Improving Bangalore’s Walkability Index
The distance between the Trinity Metro station and the Yellappa Chetty Layout is hardly a kilometer. It should have ideally been a cakewalk, had the footpaths been worth the walk in the first place.
The entire pedestrian stretch, from the Trinity station to Ulsoor is obstructed, either by digging or by careless placement of cemented planks, lampposts and transformers. Hawkers, mobile eateries encroach the leftover space. In the name of a footpath, cemented planks have been placed over a pit which usually is full of trash. Therefore, the pedestrian is forced to hop back and forth from the crumbling footpath to the dusty, overcrowded road which is usually clogged with traffic. This isn’t an exclusive case with this area as the same issue haunts most localities in Bangalore. The city is infamous for having the lowest “walkability index”. As per a report by NDTV, which cites Traffic Police Statistics of 2014, two pedestrians are killed everyday due to road menace in the city.
Jenny Pinto, a resident of Bangalore, had started a revolution of sorts when she had filed a PIL demanding the “right of way on footpath”. However, despite campaigns like “Footpath, My foot” and “Hole of Shame”, the issue has failed to gain much momentum. The major reason behind this Spiral of Silence can be attributed to the fact that residents fail to recognize their right to a safe footpath. Not many are aware that as per the provisions of the Indian Roads Congress, there should be a minimum of 1.5m footpath on either side of the road. Width should be increased in shopping areas by 1 meter.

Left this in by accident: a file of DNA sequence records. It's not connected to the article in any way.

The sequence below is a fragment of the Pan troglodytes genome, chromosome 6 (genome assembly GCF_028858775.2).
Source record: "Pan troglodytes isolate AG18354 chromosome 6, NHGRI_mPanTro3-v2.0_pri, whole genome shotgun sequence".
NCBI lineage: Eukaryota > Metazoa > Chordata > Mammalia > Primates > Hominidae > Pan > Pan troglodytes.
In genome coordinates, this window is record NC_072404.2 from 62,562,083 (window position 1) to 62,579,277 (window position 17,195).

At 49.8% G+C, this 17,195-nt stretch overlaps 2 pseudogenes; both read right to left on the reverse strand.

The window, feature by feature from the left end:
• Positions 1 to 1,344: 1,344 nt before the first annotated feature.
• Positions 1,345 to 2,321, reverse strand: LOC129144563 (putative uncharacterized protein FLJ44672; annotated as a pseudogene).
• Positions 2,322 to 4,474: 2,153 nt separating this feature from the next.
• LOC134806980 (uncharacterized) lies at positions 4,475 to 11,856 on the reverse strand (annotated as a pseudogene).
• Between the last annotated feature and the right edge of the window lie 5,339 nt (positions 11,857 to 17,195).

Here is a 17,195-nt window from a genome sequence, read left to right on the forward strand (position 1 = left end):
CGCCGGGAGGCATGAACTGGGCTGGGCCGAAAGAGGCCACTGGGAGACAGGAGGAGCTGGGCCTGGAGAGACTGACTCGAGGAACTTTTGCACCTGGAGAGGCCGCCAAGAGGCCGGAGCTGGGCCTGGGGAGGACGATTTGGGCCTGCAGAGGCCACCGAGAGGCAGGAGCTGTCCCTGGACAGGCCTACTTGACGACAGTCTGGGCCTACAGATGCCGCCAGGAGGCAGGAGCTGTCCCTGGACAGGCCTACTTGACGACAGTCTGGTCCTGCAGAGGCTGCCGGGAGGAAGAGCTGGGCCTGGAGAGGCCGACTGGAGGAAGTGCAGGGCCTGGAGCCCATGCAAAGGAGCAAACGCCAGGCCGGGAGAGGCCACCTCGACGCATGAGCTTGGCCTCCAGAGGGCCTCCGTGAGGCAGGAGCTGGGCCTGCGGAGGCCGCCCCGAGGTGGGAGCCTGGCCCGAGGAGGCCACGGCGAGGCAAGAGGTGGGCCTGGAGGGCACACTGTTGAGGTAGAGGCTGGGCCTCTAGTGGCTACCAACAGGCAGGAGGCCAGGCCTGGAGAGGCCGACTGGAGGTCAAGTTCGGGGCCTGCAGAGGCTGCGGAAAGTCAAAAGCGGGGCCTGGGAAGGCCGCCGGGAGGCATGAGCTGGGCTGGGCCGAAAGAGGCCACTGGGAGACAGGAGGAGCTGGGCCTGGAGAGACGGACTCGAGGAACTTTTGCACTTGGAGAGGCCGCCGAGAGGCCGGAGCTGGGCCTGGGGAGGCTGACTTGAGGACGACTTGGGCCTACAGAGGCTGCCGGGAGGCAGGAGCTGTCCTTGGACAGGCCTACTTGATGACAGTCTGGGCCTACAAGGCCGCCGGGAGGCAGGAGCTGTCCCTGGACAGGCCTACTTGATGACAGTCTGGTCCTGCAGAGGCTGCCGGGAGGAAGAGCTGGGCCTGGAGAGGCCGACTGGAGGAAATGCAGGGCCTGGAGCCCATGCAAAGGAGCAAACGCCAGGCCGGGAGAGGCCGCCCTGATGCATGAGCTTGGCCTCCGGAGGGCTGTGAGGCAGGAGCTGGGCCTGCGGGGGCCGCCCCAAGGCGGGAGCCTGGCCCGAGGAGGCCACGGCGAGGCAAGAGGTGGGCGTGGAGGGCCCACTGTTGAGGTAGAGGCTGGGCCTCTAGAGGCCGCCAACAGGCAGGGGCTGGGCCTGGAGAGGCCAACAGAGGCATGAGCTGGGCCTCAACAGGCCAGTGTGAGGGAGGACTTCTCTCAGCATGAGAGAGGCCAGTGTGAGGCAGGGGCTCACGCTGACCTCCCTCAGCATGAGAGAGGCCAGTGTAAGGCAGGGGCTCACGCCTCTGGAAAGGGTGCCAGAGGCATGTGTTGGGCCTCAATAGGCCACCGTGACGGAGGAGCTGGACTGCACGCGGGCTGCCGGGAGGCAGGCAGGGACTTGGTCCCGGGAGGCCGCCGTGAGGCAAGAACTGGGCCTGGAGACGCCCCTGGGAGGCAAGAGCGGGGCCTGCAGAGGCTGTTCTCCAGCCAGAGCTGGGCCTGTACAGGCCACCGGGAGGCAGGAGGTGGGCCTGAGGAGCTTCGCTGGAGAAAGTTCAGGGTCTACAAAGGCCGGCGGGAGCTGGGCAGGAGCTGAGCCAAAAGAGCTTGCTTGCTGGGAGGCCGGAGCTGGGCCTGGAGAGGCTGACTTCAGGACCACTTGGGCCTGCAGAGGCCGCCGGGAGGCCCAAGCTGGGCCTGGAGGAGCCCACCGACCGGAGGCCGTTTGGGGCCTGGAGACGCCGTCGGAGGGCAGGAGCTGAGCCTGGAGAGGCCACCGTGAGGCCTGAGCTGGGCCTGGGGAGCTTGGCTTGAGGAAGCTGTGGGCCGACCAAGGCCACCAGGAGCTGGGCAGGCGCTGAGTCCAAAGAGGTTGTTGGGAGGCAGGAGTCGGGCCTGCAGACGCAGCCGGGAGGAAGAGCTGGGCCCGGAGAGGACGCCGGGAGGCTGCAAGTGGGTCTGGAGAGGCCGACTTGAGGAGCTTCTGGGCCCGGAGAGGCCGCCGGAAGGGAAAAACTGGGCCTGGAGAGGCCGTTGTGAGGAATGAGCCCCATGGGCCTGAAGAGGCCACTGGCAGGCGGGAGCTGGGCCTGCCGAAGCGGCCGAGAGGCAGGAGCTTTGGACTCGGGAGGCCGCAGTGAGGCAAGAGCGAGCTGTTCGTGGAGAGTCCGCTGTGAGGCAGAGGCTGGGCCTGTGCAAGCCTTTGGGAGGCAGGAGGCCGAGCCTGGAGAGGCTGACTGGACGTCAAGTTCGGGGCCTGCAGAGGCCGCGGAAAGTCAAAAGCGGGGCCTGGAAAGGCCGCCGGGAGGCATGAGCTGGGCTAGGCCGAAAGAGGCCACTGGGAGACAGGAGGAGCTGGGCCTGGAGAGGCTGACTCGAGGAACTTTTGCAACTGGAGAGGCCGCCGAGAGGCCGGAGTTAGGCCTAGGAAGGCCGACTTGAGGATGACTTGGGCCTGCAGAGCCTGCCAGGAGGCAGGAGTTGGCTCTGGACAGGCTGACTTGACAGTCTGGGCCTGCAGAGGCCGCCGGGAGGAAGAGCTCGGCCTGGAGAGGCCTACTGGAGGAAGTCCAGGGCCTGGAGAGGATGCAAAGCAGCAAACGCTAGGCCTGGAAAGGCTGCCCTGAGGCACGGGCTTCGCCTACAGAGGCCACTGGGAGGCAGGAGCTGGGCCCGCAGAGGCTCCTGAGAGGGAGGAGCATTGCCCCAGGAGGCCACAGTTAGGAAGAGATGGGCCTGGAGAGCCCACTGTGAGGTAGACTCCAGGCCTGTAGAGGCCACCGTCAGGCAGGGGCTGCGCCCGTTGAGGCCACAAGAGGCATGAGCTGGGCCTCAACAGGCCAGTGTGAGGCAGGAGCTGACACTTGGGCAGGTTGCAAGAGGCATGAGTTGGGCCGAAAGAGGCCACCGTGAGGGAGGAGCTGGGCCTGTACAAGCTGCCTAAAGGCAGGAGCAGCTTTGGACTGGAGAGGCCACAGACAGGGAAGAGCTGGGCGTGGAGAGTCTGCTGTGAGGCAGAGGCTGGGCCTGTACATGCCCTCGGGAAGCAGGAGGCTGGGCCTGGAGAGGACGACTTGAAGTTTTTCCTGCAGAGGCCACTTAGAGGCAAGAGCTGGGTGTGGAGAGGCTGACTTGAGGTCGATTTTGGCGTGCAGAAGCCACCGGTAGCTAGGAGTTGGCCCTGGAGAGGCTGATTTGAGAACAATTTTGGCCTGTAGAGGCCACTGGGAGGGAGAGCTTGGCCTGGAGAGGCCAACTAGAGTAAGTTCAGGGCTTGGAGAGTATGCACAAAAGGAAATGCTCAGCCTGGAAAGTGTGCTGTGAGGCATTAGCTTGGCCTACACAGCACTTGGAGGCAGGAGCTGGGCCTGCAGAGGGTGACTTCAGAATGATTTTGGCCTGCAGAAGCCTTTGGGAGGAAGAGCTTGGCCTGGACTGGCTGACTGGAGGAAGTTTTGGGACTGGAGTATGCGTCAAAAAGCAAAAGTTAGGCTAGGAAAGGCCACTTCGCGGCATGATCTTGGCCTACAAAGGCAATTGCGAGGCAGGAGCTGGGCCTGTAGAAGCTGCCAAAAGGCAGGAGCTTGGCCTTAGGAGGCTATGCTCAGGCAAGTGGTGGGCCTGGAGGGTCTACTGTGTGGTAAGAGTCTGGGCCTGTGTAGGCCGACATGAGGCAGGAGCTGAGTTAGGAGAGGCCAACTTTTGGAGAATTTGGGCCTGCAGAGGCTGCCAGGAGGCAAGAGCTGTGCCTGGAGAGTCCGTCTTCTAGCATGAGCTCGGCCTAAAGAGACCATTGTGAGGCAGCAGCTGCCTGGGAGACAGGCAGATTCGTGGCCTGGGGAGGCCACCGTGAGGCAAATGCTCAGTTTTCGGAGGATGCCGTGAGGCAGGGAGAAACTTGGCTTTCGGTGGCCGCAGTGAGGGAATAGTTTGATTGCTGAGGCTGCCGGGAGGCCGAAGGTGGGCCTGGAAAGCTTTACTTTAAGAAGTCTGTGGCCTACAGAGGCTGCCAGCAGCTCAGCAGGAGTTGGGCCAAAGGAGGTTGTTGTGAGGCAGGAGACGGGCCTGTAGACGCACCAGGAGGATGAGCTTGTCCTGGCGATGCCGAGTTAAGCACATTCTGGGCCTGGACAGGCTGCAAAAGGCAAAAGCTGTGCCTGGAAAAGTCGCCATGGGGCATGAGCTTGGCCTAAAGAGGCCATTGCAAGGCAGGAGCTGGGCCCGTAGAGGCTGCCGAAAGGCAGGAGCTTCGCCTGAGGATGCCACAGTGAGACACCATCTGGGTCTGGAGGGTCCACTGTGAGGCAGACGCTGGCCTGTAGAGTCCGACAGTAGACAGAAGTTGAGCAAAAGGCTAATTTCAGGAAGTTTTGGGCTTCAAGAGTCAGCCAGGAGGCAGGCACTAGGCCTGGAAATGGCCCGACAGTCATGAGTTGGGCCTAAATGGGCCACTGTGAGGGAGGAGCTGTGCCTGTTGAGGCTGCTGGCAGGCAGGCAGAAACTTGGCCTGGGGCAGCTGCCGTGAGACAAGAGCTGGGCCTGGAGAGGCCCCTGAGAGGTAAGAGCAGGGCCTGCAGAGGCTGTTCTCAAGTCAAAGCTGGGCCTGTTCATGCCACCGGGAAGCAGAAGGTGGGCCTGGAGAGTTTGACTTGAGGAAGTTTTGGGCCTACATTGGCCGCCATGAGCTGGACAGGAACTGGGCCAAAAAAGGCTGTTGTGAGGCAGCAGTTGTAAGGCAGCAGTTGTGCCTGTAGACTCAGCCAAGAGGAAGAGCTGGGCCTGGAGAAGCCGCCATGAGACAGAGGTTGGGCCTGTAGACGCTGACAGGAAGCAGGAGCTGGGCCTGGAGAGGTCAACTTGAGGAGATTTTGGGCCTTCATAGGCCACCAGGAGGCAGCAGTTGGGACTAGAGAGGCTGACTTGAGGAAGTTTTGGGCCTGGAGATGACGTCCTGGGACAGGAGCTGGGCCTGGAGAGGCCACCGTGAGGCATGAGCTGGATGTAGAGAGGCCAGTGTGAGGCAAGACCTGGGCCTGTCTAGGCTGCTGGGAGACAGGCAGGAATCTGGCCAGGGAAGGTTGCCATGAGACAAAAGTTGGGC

In 2014, a stringent High Court Order had directed the clearing of all footpath encroachments in Bangalore and had made the Chief Engineer accountable for identifying areas which require footpath repairing work. Rupees 17,802 Crore has been spent on construction and repair of roads in past ten years in Bangalore. Janagraha Urban Space Foundation, a non profit has been working in tandem with BBMP for Bangalore’s infrastructure. JUSP has also been spearheading the project-TenderSURE under which a total of 12 roads were to be developed. The government had gone ahead with the TenderSURE project in the Central Business District but soon faced criticism from Public and civil groups like “Forum for Urban Commons and Governance”. The age old road width versus footpath conflict witnessed extremes wherein roads like St Marks had generously widened footpaths and those in Whitefield were said to be widened at the cost of narrow walkways.
To address the issue ,pedestrianization of major roads, building of skywalks and clearing of various encroachments on the walkways will go a long way in making Bangalore more pedestrian friendly. Construction debris is the most common obstruction on pavements. The municipal authority must take the offenders to task. The width as well as the height of the walkway is crucial as when the footpath is at a stipulated height, it deters errant parking by vehicles. It’s time for BBMP to step into a pedestrian’s walking shoes and ensure that the roads of Bangalore are safe.